(By Keki Daruwala. Nominated in the category of English Fiction for the REC-VoW Book Awards, 2019)
Excerpts from an interview with Keki Daruwala:
By AKSHYATA RAY
Swerving to Solitude is a piece of historical fiction, or, as you’ve said in an interview with First Post, ‘you use history as a backdrop’. How or why did you choose the time period of the Emergency?
The novel is not strictly historical fiction. The two lives of Seema and her mother, Shail, are underpinned to a political backdrop. Shail’s father moves to Canada, then after the Komagata Maru incident to Mexico, where Shail, who is good at Spanish, becomes MN Roy’s Secretary. The daughter confronts the Emergency. This confrontation can also be taken as an allegory of what is happening today, but such things are never made explicit. The novel says what it says, through the medium of its own craft, not through political speeches.
The narrator and protagonist of the novel, Seema, highly condemns the emergency imposed by Indira Gandhi. You yourself returned your Sahitya Akademi Award. What are your views on resistance as a form of social change in a dire political climate?
Resistance is a part of democracy and the kind of polity we live in, especially if institutions designed to foster the arts (like Academies) do not stand up for murdered artists. It showed sheer cowardice. Politics will win, but the backbone of resistance must remain strong.
In the chapter ‘Editorial Perils’, you narrate a scene wherein Shweta is in dire straits because she writes about a scandal with a Dera chief. Can you tell us about laws related to freedom of speech during the time of the Emergency?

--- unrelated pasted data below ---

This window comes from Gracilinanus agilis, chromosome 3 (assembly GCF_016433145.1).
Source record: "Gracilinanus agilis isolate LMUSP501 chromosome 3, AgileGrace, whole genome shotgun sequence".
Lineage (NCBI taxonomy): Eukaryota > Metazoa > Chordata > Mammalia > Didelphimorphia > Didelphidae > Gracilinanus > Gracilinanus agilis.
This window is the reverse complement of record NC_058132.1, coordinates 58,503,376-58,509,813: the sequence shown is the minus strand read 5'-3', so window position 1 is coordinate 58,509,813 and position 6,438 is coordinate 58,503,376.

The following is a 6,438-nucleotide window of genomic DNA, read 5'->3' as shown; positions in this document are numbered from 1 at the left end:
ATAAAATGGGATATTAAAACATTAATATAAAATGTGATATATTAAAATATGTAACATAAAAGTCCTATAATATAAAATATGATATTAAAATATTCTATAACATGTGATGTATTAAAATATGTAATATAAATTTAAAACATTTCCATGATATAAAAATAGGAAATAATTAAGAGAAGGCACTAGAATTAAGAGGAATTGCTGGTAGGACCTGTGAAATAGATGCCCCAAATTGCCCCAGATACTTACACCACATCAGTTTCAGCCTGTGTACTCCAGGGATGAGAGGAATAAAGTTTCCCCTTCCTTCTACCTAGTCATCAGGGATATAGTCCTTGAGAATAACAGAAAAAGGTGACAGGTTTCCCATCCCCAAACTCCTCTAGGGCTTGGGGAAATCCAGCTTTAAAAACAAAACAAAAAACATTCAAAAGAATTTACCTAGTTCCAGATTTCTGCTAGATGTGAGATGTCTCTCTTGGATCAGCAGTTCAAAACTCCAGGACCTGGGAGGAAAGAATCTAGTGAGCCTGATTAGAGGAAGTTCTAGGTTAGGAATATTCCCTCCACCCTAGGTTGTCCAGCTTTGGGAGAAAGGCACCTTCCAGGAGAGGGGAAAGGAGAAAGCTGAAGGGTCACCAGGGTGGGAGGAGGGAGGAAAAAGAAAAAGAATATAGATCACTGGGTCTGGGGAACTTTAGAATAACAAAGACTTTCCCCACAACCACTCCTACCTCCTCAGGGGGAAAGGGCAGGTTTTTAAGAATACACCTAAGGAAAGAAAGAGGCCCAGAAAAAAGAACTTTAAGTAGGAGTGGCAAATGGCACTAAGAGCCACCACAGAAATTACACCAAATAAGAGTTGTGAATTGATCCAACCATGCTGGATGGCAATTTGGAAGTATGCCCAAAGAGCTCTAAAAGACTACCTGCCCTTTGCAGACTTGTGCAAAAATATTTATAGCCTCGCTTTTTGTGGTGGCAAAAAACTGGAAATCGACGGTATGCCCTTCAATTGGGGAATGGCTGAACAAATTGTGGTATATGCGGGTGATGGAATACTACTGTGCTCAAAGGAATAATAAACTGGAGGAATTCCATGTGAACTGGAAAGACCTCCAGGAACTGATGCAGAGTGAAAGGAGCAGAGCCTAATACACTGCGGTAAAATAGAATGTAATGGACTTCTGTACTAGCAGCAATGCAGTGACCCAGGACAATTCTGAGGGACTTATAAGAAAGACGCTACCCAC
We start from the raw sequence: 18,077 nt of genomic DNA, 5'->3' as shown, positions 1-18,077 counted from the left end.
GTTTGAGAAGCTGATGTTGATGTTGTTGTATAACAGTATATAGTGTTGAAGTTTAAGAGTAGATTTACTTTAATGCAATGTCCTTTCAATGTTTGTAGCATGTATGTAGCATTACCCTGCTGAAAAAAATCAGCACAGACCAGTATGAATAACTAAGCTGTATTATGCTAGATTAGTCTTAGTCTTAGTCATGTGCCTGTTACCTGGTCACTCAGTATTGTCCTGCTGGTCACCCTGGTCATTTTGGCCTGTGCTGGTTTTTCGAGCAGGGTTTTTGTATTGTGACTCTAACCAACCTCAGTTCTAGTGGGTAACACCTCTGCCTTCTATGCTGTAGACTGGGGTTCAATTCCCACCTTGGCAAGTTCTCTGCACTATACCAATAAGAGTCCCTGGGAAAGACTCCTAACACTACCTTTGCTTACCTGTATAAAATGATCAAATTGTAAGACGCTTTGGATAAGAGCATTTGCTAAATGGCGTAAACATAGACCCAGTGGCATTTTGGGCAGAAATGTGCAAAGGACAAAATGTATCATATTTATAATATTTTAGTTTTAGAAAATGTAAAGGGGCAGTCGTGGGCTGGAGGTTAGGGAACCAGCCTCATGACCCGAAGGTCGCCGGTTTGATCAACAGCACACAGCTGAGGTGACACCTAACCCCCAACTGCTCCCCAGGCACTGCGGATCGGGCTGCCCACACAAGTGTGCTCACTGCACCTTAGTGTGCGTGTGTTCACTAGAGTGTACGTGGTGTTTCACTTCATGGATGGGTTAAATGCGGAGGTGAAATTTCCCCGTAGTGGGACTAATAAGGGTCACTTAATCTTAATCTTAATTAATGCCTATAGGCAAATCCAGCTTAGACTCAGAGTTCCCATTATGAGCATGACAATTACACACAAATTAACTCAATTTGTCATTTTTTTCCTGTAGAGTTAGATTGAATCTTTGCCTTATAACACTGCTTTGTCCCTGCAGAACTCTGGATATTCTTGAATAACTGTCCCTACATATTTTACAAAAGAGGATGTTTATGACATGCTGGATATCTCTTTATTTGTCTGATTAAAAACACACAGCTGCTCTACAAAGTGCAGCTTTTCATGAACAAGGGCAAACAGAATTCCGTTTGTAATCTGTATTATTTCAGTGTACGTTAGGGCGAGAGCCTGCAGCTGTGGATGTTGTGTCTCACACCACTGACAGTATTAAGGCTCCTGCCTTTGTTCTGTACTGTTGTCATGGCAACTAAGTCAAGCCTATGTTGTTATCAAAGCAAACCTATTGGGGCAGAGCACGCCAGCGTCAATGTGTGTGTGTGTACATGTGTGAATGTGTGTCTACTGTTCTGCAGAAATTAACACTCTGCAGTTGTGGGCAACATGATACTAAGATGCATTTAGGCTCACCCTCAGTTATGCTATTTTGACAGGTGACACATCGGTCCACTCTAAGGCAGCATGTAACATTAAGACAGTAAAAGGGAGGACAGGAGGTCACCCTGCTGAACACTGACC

During the Emergency, there was hardly any law. The justices of the Supreme Court had all caved in, except one, Justice Khanna. In the novel, you need to take this episode in a lighter vein. I thought the stupidities of our politics are highlighted here.
You talk about MN Roy, founder of the Communist Party of India, who wanted to open a new form of ideology at the cusp of liberalism and communism. Can you tell our readers more about this ideology and its relevance in contemporary times?
I don’t wish to talk about this. The journal has said sufficiently on him. He started out as an activist, tried bringing a German ship laden with bombs into Bengal, turned towards communism, thinking it was utopia. Argued with Lenin, who respected him. Was sent to China with Borodin where Chiang Kai-shek betrayed him, then turned away from communism.
Like you’ve said, MN Roy is up there with Nehru and Bose, yet many today may never have heard of him. Writing is one way, but what other forms would you suggest to keep histories from disappearing?
You can keep history alive if you want to. But the establishment has done away with entire medieval history— Khiljis, Tughlaqs, Lodhis— meaning the entire period when Muslims ruled Delhi. Both, history and culture was in the hands of one person, if you remember, the guy who was said to be behind the banning of Doniger’s book on Hinduism. He was a favourite of the then HRD Minister Smriti Zubin Irani.
The relationship between Shweta and her husband suffers because they have different ideologies. What solutions or suggestions do you have for the youth, today, at opposite ends of the spectrum, unable to even have a dialogue?
I don’t have any suggestions for youth in general. For male youth, they need to learn how to face rejection without getting violent.
Keki N Daruwalla is an Indian poet and short story writer in English. He is also a former Indian Police Service officer. He was awarded the Sahitya Akademi Award in 1984 for his poetry collection, The Keeper of the Dead, by the Sahitya Akademi, India’s National Academy of Letters. For the complete interview, log onto www.valleyofwords.org